442-MT2-Neuropathic pain

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jgiantess
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142168
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442-MT2-Neuropathic pain
Updated:
2012-03-17 22:45:08
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pharmacology
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pharmacology
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  1. TCAs for neuropathic pain
    • desipramine, nortriptyline, imipramine, doxepin, amitriptyline
    • MoA:
    • - Inhibit NE/5-HT reuptake (monoamines), thereby enhances descending inhibitory NE/5-HT systems
    • - Blocks ACh, HA receptors on nociceptive pathways -> analgesia
    • - Stimulates/potentiates opioid analgesia
    • - Blocks ion channels (Na+) in peripheral nociceptors and afferent transmission to 2nd order spinothalamic neurons
    • - Also blocks NMDA receptors
    • Use:
    • - analgesia faster than AD 6-12wks (analgesic independent of antidepressant activit)
    • - E in decreasing burning pain in hyperalgesia
    • - Dose needs to be titrated
    • - Can work for NP pts with no depression
    • - Ca also help with depression, anxiety, insomnia (co-morbidities)
    • - If >100mg or over 40yo, check EEG first
    • o Risk cardiac toxicity (SCD, MI)
    • SE: Blurred vision, Cognitive changes, Constipation, Dry mouth, **Orthostatic hypotenson (esp Ami), Sedation, Sexual dysfunction, Tachycardia, Urinary Retention
  2. SNRIs for neuropathic pain
    • venlafaxine, duloxetine
    • MoA:
    • - Dual blockage of NE + 5-HT to act on descending inhibitory pain pathways (both needed for mediating analgesia)
    • - Duloxetine: similar binding affinity to NE and 5-HT Rs ==optimal efficacy
    • - Venlafaxine: also binds Na+ channels: don’t know if that helps
    • Use:
    • - Duloxetine: start at 30mg/d, increase to 60mg in 2 weeks = tx dose already. (max 120mg/day)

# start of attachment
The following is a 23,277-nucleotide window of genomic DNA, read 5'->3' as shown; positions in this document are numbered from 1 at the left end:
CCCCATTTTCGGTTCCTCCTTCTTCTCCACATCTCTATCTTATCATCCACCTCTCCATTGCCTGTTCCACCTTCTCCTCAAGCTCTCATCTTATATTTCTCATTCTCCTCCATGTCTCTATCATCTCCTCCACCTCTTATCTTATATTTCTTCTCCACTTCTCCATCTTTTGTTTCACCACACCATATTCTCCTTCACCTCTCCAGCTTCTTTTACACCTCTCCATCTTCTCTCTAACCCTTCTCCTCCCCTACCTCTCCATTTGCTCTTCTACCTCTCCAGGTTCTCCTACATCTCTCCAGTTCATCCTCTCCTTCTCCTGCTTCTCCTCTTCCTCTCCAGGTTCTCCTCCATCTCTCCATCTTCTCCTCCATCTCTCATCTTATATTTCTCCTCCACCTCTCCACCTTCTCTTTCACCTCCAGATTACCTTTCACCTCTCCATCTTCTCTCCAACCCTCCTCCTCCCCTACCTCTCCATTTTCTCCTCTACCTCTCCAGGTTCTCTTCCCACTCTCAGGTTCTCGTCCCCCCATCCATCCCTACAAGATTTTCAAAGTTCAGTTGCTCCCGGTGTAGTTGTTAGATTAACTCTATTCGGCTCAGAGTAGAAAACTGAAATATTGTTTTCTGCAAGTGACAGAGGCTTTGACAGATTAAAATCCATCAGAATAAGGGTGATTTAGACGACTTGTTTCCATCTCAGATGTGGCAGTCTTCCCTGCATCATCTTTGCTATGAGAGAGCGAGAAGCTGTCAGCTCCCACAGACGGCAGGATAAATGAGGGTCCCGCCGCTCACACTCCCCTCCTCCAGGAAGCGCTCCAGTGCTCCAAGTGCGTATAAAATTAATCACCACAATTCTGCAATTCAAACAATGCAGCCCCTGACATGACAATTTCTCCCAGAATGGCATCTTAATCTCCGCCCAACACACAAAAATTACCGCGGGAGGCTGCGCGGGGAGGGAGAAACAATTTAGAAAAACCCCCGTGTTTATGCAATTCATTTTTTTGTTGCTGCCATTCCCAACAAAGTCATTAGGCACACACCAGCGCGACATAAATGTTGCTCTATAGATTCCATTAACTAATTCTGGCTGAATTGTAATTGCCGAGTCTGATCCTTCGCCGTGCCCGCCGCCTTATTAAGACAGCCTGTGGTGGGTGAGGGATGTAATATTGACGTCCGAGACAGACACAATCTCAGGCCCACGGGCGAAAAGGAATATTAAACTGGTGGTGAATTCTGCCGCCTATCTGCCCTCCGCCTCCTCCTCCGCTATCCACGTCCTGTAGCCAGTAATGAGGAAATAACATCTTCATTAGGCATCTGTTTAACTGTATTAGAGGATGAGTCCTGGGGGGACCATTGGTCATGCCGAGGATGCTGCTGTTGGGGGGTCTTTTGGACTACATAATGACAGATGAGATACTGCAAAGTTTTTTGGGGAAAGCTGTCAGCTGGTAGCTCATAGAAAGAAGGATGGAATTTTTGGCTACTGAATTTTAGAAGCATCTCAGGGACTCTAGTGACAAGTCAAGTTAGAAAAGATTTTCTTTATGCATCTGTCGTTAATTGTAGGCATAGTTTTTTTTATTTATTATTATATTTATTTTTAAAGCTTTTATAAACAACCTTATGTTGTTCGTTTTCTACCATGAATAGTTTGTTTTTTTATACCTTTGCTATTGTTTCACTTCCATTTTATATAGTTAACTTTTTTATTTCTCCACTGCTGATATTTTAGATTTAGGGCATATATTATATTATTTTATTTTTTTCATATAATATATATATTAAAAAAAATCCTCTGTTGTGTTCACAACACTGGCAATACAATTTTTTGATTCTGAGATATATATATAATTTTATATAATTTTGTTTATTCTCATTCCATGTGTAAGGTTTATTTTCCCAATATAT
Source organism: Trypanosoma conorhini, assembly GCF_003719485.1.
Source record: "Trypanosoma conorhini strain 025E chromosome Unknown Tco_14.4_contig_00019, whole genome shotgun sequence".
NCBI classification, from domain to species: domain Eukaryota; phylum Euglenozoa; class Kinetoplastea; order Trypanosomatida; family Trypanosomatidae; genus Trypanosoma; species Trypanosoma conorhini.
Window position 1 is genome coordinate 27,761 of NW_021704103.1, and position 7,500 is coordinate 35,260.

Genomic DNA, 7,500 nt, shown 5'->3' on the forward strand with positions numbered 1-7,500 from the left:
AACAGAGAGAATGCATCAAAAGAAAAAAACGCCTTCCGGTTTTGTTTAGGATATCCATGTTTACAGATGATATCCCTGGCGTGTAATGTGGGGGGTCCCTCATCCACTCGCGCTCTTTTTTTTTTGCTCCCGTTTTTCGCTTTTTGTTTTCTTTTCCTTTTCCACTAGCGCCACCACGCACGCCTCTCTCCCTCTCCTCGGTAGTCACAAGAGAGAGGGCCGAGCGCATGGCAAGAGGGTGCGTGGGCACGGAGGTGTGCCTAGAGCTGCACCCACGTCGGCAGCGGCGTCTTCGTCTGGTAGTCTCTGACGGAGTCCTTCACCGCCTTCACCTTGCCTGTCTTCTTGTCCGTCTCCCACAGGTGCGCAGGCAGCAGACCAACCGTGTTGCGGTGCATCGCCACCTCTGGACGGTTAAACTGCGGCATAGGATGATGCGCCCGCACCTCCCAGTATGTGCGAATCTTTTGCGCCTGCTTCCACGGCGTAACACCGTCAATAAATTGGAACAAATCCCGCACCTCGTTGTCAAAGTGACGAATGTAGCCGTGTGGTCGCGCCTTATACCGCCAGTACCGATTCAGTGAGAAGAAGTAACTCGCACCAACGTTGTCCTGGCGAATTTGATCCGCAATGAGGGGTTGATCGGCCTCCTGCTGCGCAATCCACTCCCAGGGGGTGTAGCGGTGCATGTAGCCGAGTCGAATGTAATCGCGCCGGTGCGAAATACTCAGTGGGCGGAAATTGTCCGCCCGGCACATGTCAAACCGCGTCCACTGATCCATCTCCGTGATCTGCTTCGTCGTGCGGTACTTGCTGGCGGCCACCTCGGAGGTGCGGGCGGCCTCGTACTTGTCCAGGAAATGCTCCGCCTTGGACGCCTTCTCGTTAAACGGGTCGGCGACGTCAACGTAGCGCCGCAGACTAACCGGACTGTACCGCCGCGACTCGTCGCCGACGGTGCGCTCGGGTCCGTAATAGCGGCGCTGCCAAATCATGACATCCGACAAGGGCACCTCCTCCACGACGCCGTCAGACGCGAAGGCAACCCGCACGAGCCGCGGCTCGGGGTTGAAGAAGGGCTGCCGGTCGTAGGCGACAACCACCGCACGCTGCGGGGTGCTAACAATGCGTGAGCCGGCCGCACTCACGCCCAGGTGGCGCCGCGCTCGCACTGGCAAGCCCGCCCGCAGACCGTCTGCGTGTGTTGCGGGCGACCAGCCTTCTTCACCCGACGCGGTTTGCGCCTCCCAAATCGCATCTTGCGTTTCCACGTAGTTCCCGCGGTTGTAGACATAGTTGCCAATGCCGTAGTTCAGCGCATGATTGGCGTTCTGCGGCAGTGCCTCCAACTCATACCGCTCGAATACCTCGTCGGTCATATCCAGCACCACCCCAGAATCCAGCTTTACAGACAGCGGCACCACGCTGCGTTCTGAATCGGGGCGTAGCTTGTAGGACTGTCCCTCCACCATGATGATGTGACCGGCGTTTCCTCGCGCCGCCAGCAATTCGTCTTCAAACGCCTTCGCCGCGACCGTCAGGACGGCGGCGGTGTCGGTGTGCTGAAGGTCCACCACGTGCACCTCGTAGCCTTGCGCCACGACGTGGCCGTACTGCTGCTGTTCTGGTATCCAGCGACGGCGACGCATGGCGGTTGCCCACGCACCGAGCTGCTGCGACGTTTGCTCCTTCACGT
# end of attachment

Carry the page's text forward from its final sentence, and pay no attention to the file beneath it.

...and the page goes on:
• - Venlafaxine: 150-225mg/d, need renal dose adjustment, longer to titrate
    • - Minimize SE with slow titration
    • SE:
    • - Duloxetine: N, A, D, C, insomnia, dry mouth, sleepiness, headache, fatigue, urinary retention, sweating, BP
    • - Venlafaxine: dose-dependent inc. BP + HR, agitation, tremor, N (37%) at start, sweating, headache, sleep disturbances, withdrawal effects
  3. Gabapentin for neuropathic pain
    • - After nerve injury, Ca v α2δ-1 upreg in spinal dorsal horn and DRG in NP -> modulates excitability (increase NT glutamate, sub P, calcitonin release during pain, also changes synaptic neuroplasticity in dorsal horn)
    • MoA:
    • - Structural analogs of GABA (but no effect on GABA receptors)
    • - Bind to α2δ subunit of VGCC (N-type Ca2+ channel), reduces NP
    • - Block N-type Ca2+ channel @ VGCC : decrease Ca2+ influx into presynaptic afferent terminals of superficial laminae of dorsal horn -> decrease neurotransmission, decrease hypersensitivity
    • Use:
    • - Most commonly used for NP
    • - For peripheral (PHN, PDN, TGN)
    • - For central (stroke, spinal cord injury) (esp useful for stabbing/shooting pain)
    • - Binds α2δ-1 subunit of VGCC: decreases NT (Glu, NE, Sub P) release to postsynaptic terminals in dorsal horn
    • - NP dose 900-3600mg/d (div tid-qid)
    • SE:
    • - Takes long time to titrate because of SE: e.g. dizziness, edema…
  4. Pregabalin for neuropathic pain
    • - After nerve injury, Ca v α2δ-1 upreg in spinal dorsal horn and DRG in NP -> modulates excitability (increase NT glutamate, sub P, calcitonin release during pain, also changes synaptic neuroplasticity in dorsal horn)
    • MoA:
    • - Structural analogs of GABA (but no effect on GABA receptors)
    • - Bind to α2δ subunit of VGCC (N-type Ca2+ channel), reduces NP
    • - Block N-type Ca2+ channel @ VGCC : decrease Ca2+ influx into presynaptic afferent terminals of superficial laminae of dorsal horn -> decrease neurotransmission, decrease hypersensitivity
    • Use:
    • - For PHN, PDN (also anxiety, depression, and useful in migraine, fibromyalgia)
    • - 6x more potent than GPN
    • - Binds α2δ-1subunit of VGCC: decrease NT (Glu, NE, 5-HT, DA, Sub P) release to postsynaptic terminals in dorsal horn
    • - NP dose 600mg/d (div bid-tid)
  5. Ziconotide for neuropathic pain
    • non-opioid, non-NSAID analgesic
    • MoA:
    • - block N-type VGCC reversibly
    • - prevents release of excitatory NT (Glu, Calcitonin, Substance P) in CNS
    • - promotes NE med'd descending adrenergicinhibitory pathways of pain
    • - augments inhibition by opioids (synergistic)
    • Use:
    • - only approved in US
    • - intrathecal admin only
    • SE:
    • - Sedation, dizziness, N/V, somnolence, H/A, confusion, memory impairment, slurred speech, nytagmus, double/blurry vision, urinary retention, hypotention, increase creatine kinase, gait abnormality
  6. Carbamazepine, Oxcarbazepine for neuropathic pain
    • MoA: Block VGSC (Na+) high-f firing, by decreasing ability of Na+ channels to recover from inactivation
    • Use:
    • - CBZ: trigeminal neuralgia b/c of SE limit
    • - NP dose up to200-800mg/d (div bid)